If you own or operate a business, large or small, you know the importance of insurance to protect yourself against financial losses. A broker is qualified to advise you on how to make the most out of your insurance.
Businesses require insurance in order to:
Protect their physical assets, the investments they've made in technology, equipment, etc.;
Protect them from legal liabilities to third parties and to provide them with legal assistance and defense in the event of a lawsuit;
Protect their financial balance sheets to give owners peace of mind. Knowing their physical assets can be replaced and knowing lawsuits will be defended, provides stability to the balance sheet so that an owner is not vulnerable to having to self-insure;
Finally, thanks to the peace of mind provided above, to reinvest profits into their businesses, employees or research, this in turn is good for the economy and health/welfare of any business.
A Risk Management Program is the best way to systematically reduce the impact of risk.
An experienced commercial broker knows how to identify and manage many of the risk factors in your business and translate that knowledge into a cost-effective risk management program. There are four key steps:
Know your risk exposures.
The first step is to accurately identify and analyze the risk exposures to your tangible and intangible property, your income, personnel and liabilities. These can be determined in a thorough audit of your office, warehouse or shop floor to identify all perils, probabilities and potential consequences.
Consider the risk management
Insurance is one form of "financing" your risk, but there are other alternatives to explore. These include eliminating the exposure, loss prevention, loss reduction and contractual transfer of responsibility for losses, for example, when a lessee assumes the liability for damages to leased space. A thorough risk management plan will examine all these alternatives before getting to the issue of insurance.
Commercial insurance is the most widely used of all risk financing techniques because of the cost-effective protection it provides. General and specialized policies can cover just about any peril. Another way to manage risk is to be financially prepared for a loss. One way to do this is to accumulate your own capital reserves to cover the loss, but this can tie up large amounts of capital at low rates of return.
Implement your plan.
With loss prevention and reduction plans in place, your broker can help you implement your insurance program with one or more multiple insurers.
Monitor and adapt your plan.
Make sure to adapt your plan to match the changes in your business, including geographical expansion, physical growth, new lines of business or increased complexity. Consider an annual review of your needs with the help of your insurance broker.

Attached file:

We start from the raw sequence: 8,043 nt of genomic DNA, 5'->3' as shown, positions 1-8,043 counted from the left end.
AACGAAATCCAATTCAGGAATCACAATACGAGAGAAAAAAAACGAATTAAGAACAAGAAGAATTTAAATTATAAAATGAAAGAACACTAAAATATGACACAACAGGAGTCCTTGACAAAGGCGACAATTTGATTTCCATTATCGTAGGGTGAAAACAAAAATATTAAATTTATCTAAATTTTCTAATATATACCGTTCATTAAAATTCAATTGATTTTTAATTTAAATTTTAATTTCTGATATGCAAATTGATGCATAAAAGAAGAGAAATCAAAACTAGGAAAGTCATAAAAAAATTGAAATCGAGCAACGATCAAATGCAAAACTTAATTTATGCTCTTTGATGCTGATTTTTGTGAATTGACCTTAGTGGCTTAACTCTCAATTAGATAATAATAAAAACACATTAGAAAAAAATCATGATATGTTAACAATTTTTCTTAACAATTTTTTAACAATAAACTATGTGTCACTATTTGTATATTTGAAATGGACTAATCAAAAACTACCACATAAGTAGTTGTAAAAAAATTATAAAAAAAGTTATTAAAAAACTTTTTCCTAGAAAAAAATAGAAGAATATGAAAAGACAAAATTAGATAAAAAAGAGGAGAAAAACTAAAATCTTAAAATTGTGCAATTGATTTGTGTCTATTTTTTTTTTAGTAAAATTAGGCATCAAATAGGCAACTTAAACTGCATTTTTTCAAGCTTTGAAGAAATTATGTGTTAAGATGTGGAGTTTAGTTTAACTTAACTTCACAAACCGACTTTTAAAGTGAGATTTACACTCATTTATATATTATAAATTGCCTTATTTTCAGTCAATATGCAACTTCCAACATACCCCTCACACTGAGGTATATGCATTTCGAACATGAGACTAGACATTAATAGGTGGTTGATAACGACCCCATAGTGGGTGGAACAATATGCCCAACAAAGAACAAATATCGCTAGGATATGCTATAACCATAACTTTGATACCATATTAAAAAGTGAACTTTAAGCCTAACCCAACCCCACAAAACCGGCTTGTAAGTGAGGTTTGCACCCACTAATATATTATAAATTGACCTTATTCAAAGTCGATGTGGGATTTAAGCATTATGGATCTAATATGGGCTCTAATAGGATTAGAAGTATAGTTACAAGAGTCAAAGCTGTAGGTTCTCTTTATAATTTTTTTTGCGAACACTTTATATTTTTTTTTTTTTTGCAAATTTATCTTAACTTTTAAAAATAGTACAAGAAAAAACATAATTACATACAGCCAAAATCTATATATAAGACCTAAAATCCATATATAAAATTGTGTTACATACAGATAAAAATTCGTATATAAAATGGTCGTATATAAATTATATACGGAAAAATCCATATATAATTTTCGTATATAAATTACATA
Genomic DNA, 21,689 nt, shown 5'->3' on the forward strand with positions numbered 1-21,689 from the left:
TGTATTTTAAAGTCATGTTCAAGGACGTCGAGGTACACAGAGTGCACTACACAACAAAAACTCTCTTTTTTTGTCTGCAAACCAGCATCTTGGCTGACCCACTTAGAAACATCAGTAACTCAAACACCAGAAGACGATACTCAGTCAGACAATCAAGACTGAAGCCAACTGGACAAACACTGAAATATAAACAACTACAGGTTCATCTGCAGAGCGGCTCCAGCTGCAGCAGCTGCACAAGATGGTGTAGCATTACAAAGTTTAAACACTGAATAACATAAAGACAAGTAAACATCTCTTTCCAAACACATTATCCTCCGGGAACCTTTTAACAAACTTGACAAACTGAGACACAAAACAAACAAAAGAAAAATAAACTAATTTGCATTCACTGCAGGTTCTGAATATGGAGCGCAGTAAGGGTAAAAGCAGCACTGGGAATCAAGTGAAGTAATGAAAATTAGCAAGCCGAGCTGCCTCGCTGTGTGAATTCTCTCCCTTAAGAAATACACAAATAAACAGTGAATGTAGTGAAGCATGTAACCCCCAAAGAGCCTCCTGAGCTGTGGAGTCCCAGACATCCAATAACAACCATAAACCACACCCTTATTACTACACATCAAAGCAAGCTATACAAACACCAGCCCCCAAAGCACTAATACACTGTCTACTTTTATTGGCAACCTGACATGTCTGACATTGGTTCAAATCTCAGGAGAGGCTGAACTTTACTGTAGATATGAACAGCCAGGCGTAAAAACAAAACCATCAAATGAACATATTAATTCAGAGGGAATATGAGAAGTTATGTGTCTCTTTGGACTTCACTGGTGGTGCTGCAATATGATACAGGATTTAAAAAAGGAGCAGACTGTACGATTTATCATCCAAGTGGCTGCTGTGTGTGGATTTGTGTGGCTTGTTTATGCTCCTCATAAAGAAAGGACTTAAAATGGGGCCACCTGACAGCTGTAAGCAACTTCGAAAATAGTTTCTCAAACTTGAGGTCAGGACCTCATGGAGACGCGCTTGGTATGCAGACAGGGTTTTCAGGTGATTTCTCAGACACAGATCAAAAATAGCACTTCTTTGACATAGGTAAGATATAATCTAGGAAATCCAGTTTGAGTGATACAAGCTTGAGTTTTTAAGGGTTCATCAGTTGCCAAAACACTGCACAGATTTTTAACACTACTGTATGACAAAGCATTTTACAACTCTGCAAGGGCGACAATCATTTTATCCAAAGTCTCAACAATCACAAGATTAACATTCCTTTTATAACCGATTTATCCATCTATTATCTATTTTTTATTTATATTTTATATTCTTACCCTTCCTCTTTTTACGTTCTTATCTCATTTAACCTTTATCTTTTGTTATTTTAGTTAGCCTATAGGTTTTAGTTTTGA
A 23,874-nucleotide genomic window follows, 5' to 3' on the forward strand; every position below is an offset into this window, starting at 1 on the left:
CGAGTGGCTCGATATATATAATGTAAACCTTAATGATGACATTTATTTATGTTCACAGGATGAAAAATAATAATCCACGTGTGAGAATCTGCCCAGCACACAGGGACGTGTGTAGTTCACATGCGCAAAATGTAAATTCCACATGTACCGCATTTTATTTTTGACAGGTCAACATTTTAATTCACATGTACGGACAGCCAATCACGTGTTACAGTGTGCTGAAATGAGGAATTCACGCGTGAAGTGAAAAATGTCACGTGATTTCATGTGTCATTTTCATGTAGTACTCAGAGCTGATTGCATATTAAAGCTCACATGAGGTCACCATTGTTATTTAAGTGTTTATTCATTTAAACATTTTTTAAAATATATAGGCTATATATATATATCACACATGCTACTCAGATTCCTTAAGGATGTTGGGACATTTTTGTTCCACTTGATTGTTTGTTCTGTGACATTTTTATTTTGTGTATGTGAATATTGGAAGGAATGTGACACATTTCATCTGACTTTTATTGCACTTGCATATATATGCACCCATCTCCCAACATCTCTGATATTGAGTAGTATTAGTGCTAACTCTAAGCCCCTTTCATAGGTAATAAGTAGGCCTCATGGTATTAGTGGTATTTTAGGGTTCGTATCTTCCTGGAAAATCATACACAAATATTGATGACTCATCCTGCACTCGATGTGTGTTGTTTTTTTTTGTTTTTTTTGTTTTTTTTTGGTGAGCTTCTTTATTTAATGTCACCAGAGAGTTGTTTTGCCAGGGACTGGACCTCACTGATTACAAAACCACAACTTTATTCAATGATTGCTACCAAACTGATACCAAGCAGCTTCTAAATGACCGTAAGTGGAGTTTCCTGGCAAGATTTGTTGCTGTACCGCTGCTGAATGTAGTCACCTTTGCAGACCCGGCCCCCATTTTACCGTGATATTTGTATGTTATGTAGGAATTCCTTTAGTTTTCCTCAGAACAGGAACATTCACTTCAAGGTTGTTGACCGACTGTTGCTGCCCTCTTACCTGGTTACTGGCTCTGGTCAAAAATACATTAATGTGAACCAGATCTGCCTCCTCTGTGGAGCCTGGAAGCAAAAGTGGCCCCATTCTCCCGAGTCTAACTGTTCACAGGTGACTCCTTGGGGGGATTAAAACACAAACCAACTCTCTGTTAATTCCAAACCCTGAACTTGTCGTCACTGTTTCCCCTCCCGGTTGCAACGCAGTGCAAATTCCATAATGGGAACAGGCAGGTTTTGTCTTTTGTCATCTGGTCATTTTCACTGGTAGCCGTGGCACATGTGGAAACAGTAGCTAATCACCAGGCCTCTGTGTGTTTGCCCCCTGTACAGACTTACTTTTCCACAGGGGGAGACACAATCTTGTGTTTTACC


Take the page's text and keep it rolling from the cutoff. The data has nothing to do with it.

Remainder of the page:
A bit of planning and an ounce of prevention can save you time and money.
Special policies can cover the risks unique to your business.
This form of insurance provides you with the funds required to protect your business financial position if your operations are interrupted by an insured loss such as a fire. Features and costs will vary considerably depending on whether you insure for named perils, a specific timeframe, specific costs or just a portion of the income you lose. This form of insurance is highly customizable.
A consequential loss is not caused directly by damage to property but is a consequence of other damage. For example, a greenhouse operation or a winery might require constant temperature and humidity to be maintained and would insure against the consequences of an extreme change in those factors.
Many name perils and broad commercial property insurance policies will exclude coverage of breakdown or damage to highly sensitive or specialized equipment including high-pressure boilers, control systems and computers, diagnostic equipment and more. Special machinery policies can be obtained to cover equipment for sudden and accidental breakdown, which is advisable if loss of use is a significant risk for your business.
Errors and Omissions
Errors and omissions insurance is usually used in professional services firms such as law, accounting and consulting to protect professional staff from the impact of errors or omissions in their work.
Director's and Officer's Liability
It is common practice to protect company directors and senior managers from personal liability for actions that are the responsibility of the company they direct. While insurance does not remove their fiduciary duty, it does provide some financial protection from legal liability for a claim made against them for an alleged or wrongful act. A wrongful act is any error, misstatement, misleading statement, act omission, breach of duty or neglect allegedly committed or attempted.
Other Specialized Coverages
There are as many forms of specialized coverage as there are risks to your business. A broker can help you assess the probability of experiencing a loss and determine whether or not you should purchase specialized coverage. Talk to your broker to see if there are risks unique to your business that require extra protection. For example:
Crime - designed to protect against loss of money or securities, including theft overnight or on the way to the bank. This also includes employee dishonesty.
Electronic Data Processing Systems - protects your computer and its data
Sewer Back-up - covers loss or damage caused by the backing up of sewers, sumps, septic tanks or drains.
By-law Coverage - covers additional expenditures resulting from by-laws regulating construction when reinstating a building after a loss.
These are just a few of the special
coverages available for special situations.
Your broker can tell you more.
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